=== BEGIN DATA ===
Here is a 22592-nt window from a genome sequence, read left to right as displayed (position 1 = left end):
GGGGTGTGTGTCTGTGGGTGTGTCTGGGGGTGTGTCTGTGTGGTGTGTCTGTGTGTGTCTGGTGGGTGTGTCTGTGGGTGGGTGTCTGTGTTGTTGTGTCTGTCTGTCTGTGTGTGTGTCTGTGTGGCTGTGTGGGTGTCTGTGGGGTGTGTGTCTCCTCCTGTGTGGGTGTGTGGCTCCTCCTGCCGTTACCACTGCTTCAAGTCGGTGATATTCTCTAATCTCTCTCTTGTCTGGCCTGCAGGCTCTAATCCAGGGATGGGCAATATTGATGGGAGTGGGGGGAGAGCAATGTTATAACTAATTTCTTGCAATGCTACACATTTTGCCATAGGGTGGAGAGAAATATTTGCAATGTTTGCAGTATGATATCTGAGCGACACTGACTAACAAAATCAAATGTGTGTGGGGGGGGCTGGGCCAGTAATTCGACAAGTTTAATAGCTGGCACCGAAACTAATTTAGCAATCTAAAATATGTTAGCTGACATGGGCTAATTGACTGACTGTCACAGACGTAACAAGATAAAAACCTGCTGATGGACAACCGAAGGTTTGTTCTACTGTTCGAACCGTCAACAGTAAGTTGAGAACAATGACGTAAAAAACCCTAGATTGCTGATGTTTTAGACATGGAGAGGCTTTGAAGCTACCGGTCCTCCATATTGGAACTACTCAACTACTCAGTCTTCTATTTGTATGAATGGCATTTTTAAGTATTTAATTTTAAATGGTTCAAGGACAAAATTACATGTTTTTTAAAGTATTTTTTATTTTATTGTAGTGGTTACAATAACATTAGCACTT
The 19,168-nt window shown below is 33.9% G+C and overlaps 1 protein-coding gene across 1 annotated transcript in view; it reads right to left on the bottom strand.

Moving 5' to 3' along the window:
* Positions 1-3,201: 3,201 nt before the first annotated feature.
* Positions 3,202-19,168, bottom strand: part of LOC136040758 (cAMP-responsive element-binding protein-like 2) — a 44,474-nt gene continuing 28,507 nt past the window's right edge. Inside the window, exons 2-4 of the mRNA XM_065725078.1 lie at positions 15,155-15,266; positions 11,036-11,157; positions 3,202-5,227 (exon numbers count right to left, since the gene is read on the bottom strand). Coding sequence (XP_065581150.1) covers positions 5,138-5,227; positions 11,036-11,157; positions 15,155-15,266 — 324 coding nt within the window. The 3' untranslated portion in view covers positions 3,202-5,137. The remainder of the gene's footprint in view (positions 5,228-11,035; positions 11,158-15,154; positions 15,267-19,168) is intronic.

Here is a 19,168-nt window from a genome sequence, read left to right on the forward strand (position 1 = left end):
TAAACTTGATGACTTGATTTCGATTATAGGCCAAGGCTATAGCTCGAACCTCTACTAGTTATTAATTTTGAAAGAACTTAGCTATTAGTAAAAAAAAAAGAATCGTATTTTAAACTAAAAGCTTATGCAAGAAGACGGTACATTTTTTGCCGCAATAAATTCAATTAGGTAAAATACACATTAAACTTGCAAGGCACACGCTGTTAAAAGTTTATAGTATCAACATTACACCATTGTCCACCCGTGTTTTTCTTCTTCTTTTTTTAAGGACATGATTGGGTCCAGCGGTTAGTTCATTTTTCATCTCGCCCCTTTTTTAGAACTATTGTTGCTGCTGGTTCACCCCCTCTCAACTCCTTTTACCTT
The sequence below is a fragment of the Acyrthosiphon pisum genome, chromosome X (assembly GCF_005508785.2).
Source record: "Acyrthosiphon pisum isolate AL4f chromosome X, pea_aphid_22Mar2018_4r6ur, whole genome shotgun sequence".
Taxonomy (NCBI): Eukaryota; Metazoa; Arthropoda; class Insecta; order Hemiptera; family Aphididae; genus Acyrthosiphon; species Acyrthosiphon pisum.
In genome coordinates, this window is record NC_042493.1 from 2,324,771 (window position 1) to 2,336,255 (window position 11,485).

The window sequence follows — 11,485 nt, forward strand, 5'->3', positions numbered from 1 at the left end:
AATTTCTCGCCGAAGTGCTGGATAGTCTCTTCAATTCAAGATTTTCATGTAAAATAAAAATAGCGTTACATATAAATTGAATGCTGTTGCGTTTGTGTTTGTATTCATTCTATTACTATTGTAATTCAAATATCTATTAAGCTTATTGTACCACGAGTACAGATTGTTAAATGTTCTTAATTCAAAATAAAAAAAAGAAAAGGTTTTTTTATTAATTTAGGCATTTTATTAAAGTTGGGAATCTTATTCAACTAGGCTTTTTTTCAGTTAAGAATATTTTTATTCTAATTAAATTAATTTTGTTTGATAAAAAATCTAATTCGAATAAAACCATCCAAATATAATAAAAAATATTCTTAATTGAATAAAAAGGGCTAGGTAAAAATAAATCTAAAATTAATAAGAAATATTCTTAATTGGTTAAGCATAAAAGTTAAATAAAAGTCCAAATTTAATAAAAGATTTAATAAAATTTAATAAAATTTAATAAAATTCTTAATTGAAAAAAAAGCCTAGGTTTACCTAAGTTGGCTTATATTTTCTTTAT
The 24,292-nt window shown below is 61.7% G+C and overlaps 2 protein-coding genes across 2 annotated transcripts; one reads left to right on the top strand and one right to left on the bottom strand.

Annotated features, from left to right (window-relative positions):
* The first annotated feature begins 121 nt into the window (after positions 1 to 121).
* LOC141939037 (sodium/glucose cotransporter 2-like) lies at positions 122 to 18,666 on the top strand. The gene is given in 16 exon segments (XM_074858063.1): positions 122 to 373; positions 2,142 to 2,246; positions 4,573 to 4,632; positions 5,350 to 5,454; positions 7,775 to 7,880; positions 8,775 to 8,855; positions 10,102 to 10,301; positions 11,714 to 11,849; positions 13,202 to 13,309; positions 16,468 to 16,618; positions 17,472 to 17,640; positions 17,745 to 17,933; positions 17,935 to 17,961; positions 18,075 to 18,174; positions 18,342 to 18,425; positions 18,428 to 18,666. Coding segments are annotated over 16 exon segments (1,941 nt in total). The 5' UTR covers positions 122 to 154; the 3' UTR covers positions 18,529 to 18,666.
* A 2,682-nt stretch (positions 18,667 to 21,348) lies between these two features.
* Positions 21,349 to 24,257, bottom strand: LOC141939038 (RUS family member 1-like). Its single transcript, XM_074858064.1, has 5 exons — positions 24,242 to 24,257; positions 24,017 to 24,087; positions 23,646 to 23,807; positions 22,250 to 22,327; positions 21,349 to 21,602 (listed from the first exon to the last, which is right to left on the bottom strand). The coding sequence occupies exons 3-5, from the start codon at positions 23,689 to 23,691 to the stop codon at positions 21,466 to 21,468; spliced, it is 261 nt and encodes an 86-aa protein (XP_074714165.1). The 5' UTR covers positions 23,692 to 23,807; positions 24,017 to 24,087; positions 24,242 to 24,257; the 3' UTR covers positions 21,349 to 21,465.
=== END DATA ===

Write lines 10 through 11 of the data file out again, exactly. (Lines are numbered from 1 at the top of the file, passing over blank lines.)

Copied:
Source record: "Acyrthosiphon pisum isolate AL4f chromosome X, pea_aphid_22Mar2018_4r6ur, whole genome shotgun sequence".
Taxonomy (NCBI): Eukaryota; Metazoa; Arthropoda; class Insecta; order Hemiptera; family Aphididae; genus Acyrthosiphon; species Acyrthosiphon pisum.